Department of Health and Human Services - IHS Health Information Technology Recovery Plan
Recovery Act funds will modernize and extend electronic health information technology in the Indian Health Service (IHS) thereby improving access, quality, safety and overall health status of American Indian/Alaska Native (AI/AN) patients and populations. Approximately 95% of Recovery Act funded activities will be carried out through commercial contracts and through Indian self-determination (P.L. 93-638) contracts with a Tribe or Tribal organization.
These funds will be used to:
- Invest in health information technology within IHS, directly benefiting the economy through the expenditure of funds in the private sector for goods and services.
- Contribute to the revitalization of the American economy through a significant expansion in the use of IT service companies and purchases of hardware from U.S. based information technology companies.
- Deploy enhanced electronic health information technology to expand services, improve patient care quality, decrease service disparities, and expand access by Indians to out-of-network services and reimbursements.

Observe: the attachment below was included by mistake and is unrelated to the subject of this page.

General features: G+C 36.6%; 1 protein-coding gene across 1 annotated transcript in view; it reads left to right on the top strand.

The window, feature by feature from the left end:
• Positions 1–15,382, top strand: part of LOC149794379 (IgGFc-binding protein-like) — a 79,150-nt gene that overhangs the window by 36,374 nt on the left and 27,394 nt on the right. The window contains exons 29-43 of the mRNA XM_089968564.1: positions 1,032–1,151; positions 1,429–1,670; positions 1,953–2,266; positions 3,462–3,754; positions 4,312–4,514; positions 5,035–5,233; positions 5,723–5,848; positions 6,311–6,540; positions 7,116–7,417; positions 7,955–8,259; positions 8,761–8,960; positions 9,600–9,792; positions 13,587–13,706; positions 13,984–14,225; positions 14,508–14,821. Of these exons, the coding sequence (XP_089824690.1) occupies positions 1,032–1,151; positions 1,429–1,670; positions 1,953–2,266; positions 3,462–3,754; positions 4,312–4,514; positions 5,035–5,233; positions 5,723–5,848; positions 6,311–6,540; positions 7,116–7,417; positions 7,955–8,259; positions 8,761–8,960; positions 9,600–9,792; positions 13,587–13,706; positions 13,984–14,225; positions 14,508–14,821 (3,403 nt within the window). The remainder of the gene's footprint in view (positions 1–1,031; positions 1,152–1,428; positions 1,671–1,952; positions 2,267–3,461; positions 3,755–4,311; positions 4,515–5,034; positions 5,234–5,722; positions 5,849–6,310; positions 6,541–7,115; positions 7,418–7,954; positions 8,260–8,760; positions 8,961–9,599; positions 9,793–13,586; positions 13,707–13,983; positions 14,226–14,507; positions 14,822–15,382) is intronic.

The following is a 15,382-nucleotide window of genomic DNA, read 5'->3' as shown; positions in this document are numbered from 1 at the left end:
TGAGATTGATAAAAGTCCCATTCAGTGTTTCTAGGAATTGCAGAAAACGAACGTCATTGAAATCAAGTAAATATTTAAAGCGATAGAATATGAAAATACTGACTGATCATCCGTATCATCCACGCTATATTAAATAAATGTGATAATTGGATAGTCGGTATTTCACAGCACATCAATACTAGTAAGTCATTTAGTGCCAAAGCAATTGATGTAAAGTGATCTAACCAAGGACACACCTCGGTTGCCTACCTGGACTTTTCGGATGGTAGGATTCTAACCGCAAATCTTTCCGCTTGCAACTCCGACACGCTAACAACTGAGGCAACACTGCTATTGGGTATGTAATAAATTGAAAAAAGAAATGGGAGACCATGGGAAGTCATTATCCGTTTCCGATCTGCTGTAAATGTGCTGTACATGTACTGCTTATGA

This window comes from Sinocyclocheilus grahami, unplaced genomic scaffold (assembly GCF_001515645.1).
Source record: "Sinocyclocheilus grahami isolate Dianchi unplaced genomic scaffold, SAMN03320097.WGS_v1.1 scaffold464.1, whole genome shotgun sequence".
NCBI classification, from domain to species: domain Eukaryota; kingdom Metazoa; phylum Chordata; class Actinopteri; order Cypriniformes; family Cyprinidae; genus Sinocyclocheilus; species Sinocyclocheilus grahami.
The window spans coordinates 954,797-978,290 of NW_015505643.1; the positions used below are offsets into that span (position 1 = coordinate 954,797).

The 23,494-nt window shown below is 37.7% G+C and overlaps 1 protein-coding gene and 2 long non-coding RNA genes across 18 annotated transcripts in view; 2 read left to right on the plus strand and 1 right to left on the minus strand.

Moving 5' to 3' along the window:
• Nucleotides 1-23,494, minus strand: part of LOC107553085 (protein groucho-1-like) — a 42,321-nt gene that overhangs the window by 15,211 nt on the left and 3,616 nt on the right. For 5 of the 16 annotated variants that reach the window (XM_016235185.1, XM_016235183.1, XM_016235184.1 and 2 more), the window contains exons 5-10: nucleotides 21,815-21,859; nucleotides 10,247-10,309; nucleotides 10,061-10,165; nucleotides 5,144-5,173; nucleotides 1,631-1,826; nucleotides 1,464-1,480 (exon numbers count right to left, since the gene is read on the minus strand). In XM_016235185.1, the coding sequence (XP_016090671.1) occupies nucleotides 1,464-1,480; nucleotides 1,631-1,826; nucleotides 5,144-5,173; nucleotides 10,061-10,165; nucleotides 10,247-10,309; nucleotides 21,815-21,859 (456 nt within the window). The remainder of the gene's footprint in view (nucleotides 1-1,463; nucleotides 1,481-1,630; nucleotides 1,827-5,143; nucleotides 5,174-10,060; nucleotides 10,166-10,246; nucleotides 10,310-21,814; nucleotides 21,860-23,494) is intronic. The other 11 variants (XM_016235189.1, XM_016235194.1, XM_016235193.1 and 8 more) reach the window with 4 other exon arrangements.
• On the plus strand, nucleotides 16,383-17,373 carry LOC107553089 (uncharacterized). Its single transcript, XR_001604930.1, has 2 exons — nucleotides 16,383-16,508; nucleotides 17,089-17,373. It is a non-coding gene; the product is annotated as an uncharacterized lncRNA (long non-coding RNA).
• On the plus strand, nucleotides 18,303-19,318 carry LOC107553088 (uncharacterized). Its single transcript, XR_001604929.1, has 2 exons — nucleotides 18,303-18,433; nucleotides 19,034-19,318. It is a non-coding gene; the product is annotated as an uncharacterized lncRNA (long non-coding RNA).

- Modernize and enhance network hardware and software capacity so that all Indian health care sites enhance the delivery of care and benefit from new health care information tools and security.
- Improve network infrastructure, including:
- Network security enhancements to provide additional protection for patient data.
- Network upgrades to improve speed, reliability, and redundancy of the network.
- Video conferencing upgrades to support future telehealth initiatives.
- Improve and leverage the capabilities of the Resource and Patient Management System (RPMS), which is the electronic health information technology solution used by IHS, and the associated network infrastructure.
- Continue RPMS ambulatory certification and achieve RPMS patient certification by the non-profit U.S. certification authority.
- Expand use of the RPMS certified solutions in outpatient and inpatient settings; ensure meaningful use, once it has been defined.
- Improve the RPMS application, including: